I. An Overview of Patents and Recent Court Decisions Affecting the U.S. Patent System
The U.S. Patent and Trademark Office (PTO), an agency within the U.S. Commerce Department, examines patent applications and issues patents that it determines meet the statutory criteria for patentability. Also, upon request by third parties, the PTO conducts “second look” reviews of issued patents to determine if they should have been issued or not.
A patent for an invention is the grant of a property right to the inventor. A patent may contain a variety of specific “claims” that define the precise subject matter that is protected by the patent. Generally, the term of a new patent is 20 years from the date on which the application for the patent was filed in the United States or, in special cases, from the date an earlier related application was filed, subject to the payment of maintenance fees. U.S. patent grants are effective only within the United States, U.S. territories, and U.S. possessions: In short, patent rights are national in scope. Once a patent is issued, it (similar to other private property rights) is enforced by its owner, not by the PTO. When a patent is granted, key information related to the patented invention is published, adding to the stock of valuable, publicly available technical information. This information is a public good: It facilitates the efforts of third parties to develop their own innovations and thereby spurs technological development and economic growth.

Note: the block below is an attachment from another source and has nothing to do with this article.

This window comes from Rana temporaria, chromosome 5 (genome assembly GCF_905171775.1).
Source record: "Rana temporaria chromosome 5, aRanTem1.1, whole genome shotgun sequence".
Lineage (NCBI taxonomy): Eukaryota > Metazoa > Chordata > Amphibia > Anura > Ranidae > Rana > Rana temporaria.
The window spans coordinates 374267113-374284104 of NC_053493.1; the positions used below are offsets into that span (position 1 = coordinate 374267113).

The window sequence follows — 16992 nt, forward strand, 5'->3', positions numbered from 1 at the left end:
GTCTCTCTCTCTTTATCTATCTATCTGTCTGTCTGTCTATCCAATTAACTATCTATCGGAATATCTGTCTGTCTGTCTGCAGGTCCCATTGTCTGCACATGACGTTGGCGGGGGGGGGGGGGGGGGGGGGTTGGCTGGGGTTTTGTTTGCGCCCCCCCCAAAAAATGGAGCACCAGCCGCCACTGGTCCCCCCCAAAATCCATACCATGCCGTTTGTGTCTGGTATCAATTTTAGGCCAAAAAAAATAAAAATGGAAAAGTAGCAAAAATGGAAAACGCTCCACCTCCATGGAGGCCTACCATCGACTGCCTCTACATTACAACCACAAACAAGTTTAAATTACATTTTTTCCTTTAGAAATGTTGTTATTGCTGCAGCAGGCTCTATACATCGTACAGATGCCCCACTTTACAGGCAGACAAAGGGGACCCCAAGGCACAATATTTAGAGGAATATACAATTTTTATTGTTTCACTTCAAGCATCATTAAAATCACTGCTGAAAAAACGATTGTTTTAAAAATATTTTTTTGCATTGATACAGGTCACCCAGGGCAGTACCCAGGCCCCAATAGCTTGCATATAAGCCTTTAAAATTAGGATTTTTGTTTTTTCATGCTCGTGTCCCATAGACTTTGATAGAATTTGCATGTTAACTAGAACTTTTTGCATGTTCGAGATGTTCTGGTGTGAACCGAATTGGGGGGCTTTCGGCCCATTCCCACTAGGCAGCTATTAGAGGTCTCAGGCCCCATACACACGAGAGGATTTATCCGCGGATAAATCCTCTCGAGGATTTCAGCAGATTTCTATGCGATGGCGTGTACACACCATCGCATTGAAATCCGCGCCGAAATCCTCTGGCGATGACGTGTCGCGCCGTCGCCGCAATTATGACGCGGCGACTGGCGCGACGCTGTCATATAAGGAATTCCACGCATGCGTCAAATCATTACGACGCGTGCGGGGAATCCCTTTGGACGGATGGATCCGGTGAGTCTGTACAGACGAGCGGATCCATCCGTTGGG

As the U.S. Patent Act explains, a patent confers “the right to exclude others from making, using, offering for sale, or selling” the invention in the United States or “importing” the invention into the United States. A patent grant neither requires nor prohibits the patent owner from using his patent to make or sell a good or service. In other words, the right to exclude lies at the heart of a patent.
Patent infringement is the act of making, using, selling, or offering to sell a patented invention, or importing into the United States a product covered by a claim of a patent, without the permission of the patent owner. A patent owner can sue a party it believes has infringed his patent in federal court. If the patent owner is able to prove infringement, the court may order the infringer to pay the owner monetary damages and/or to stop infringing one or more patent claims (an injunction). When damages are awarded, they shall “in no event [be] less than a reasonable royalty for the use made of the invention by the infringer.” Additionally, the court may increase the damages up to three times the actual damages suffered if it finds an infringement was “knowing, deliberate, intentional, willful, or wanton,” but this very rarely occurs. A court may also hold that a patent has not been infringed, or is invalid, because Patent Act requirements for patentability have not been met.
The Patent Act specifies that to be patentable, a claimed invention must be: (1) patent eligible, (2) useful, (3) novel, (4) non-obvious, and (5) described sufficiently well so that people skilled in the field can make and use it (enablement). Failure to meet any of these conditions precludes receipt of a patent. Recent U.S. Supreme Court decisions have made it harder to satisfy the second and fourth criteria—usefulness and non-obviousness, respectively—thereby making it more difficult for American inventors to obtain a U.S. patent.